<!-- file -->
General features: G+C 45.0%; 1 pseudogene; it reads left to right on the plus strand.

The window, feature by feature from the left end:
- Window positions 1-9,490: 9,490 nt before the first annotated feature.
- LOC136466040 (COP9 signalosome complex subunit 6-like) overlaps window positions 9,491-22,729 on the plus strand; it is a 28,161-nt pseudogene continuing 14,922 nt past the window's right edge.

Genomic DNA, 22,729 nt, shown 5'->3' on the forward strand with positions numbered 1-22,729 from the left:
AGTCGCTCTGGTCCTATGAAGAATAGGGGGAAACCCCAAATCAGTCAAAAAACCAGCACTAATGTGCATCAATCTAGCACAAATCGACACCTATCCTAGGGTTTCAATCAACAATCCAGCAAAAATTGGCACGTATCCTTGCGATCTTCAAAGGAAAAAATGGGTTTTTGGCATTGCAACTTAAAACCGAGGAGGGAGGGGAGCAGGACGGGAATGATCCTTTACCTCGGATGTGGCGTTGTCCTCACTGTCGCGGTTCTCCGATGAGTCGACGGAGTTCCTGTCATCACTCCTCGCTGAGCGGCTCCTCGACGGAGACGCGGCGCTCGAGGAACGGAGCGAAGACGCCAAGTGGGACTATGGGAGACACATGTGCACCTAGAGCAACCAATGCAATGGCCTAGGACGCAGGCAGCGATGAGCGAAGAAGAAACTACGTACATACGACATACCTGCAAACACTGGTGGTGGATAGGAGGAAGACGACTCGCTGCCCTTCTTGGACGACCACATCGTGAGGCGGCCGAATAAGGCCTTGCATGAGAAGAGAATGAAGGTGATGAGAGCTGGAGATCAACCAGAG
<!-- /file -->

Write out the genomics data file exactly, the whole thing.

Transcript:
General features: G+C 45.0%; 1 pseudogene; it reads left to right on the plus strand.

The window, feature by feature from the left end:
- Window positions 1-9,490: 9,490 nt before the first annotated feature.
- LOC136466040 (COP9 signalosome complex subunit 6-like) overlaps window positions 9,491-22,729 on the plus strand; it is a 28,161-nt pseudogene continuing 14,922 nt past the window's right edge.

Genomic DNA, 22,729 nt, shown 5'->3' on the forward strand with positions numbered 1-22,729 from the left:
AGTCGCTCTGGTCCTATGAAGAATAGGGGGAAACCCCAAATCAGTCAAAAAACCAGCACTAATGTGCATCAATCTAGCACAAATCGACACCTATCCTAGGGTTTCAATCAACAATCCAGCAAAAATTGGCACGTATCCTTGCGATCTTCAAAGGAAAAAATGGGTTTTTGGCATTGCAACTTAAAACCGAGGAGGGAGGGGAGCAGGACGGGAATGATCCTTTACCTCGGATGTGGCGTTGTCCTCACTGTCGCGGTTCTCCGATGAGTCGACGGAGTTCCTGTCATCACTCCTCGCTGAGCGGCTCCTCGACGGAGACGCGGCGCTCGAGGAACGGAGCGAAGACGCCAAGTGGGACTATGGGAGACACATGTGCACCTAGAGCAACCAATGCAATGGCCTAGGACGCAGGCAGCGATGAGCGAAGAAGAAACTACGTACATACGACATACCTGCAAACACTGGTGGTGGATAGGAGGAAGACGACTCGCTGCCCTTCTTGGACGACCACATCGTGAGGCGGCCGAATAAGGCCTTGCATGAGAAGAGAATGAAGGTGATGAGAGCTGGAGATCAACCAGAG